This dissertation in clinical psychology explores the extent to which South African schools and organisations that work with persons with disabilities deal with issues of HIV and AIDS. The study indicates that although HIV education takes place, issues relating to HIV and AIDS are handled with much anxiety. The results reveal that in some cases HIV education is used to control and oppress disabled people’s sexual expression, instead of empowering them to have fulfilling sexual lives. Issues regarding sexual abuse and rape are also discussed. The dissertation ends with recommendations regarding further research on disabled people’s experiences and the need to address the silence around issues such as rape and abuse. This resource would be useful for people looking for in-depth information on disability and HIV in general (chapters 2 and 3), and with a focus on South Africa in particular (chapters 5 to 7). Moreover, it would be useful to people interested in the psychological aspects of working in the field of HIV (chapter 4)
This article looks at the impact of HIV on people living with permanent physical, sensory, intellectual, or mental health disability. In particular, it considers whether AIDS messages reach disabled populations and the inequity of access to health care that they face
An article providing a background to the Global Survey on HIV/AIDS and disability, which began in January 2003
This report looks at the findings of a research project to identify gaps in HIV awareness, prevention, care and support programmes in India and make recommendations on how HIV planning, policy and practice might be made inclusive of people with disabilities. In over 500 interviews with people with disabilities, levels of awareness of HIV and perceptions of vulnerability were explored as well as how these differ according to sex, age, impairment and location. In addition, organisations working on HIV were visited to look at whether people with disabilities were included in their programmes and organisations working with disabilities for their provision of information on HIV. The main recommendation of the report is that one or more disability NGOs become HIV champions to encourage and support the disability sector to engage with the HIV sector. The report offers a series of suggested strategies and some practical recommendations for both sectors. The project was funded by the Programme Management Office on behalf of the Department for International development
This survey was undertaken to increase the understanding of the factors that contribute to the sexual health of Canadian youth. It was done by exploring the socio-cultural, socio-environmental and interpersonal determinants of adolescent sexual behaviour. A section of the survey (pp 111-114) looks specifically at disability and sexual activity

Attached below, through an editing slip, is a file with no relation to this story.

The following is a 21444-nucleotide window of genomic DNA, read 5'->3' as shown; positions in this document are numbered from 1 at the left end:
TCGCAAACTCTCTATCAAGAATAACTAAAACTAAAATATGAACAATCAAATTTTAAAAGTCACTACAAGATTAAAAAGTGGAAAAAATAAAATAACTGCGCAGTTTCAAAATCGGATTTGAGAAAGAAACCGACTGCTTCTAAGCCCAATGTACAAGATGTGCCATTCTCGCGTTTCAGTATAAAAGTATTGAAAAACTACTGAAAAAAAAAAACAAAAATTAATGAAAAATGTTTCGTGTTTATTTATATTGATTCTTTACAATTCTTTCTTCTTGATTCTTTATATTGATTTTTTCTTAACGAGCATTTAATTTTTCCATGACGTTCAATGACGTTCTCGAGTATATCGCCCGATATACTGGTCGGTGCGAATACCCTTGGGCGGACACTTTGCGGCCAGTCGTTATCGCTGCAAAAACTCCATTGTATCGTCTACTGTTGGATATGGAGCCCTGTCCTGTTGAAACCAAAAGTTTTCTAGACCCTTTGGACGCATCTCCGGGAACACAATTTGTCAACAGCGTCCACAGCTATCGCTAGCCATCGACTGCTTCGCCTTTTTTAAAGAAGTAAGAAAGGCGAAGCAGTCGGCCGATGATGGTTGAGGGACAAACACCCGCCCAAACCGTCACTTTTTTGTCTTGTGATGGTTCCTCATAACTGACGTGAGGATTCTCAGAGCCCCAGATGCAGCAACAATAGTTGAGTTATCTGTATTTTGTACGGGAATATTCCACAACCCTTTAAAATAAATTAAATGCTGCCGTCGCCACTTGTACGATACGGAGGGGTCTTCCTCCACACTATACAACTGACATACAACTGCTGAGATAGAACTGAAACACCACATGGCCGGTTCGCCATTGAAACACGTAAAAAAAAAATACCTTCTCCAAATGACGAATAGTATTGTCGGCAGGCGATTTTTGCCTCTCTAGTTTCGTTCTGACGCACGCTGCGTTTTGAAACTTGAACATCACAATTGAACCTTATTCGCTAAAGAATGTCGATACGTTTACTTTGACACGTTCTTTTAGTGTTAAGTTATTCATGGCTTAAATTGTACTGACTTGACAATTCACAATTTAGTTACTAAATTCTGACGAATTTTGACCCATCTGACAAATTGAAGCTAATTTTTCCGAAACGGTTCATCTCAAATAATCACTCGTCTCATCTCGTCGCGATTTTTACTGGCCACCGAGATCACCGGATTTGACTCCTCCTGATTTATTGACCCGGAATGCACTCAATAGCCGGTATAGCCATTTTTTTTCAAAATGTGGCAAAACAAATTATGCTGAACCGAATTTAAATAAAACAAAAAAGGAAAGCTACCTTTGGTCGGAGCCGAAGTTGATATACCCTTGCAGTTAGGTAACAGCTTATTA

This analysis was carried out by Save the Children UK after reports from the field suggested that disabled people were not accessing HIV prevention information or services, despite being at higher risk of infection. It outlines ways in which disabled people are not fully included in safer-sex communications: for instance blind people hear talk about condoms, but have never held one; the necessity to have a sign-language interpreter for deaf people compromises their right to confidentiality; young girls with disabilities are more likely to be raped and are less able to negotiate safe sex. It recommends the greater integration of disabled people into health and HIV communications and further research to develop disabled-friendly means of communication
"This report talks about the Sex and Relationships project. This was a 3-year project that took place at CHANGE, a leading national organisation led by disabled people that is based in Leeds, in England, that fights for the rights of people with learning disabilities...The project found out about the views and experiences of young people with learning disabilities about sex and relationships"
This briefing paper summarises the key findings from an evidence review on the sexual health and wellbeing of young people with learning disabilities. The review assimilates various forms of evidence, including the voices of young people themselves and emerging findings from practice. It also identifies a number of potential future actions that will help ensure that sexual health services and sex and relationships education are better able to meet the needs of young people with learning disabilities, as well as those of their parents and the professionals that support them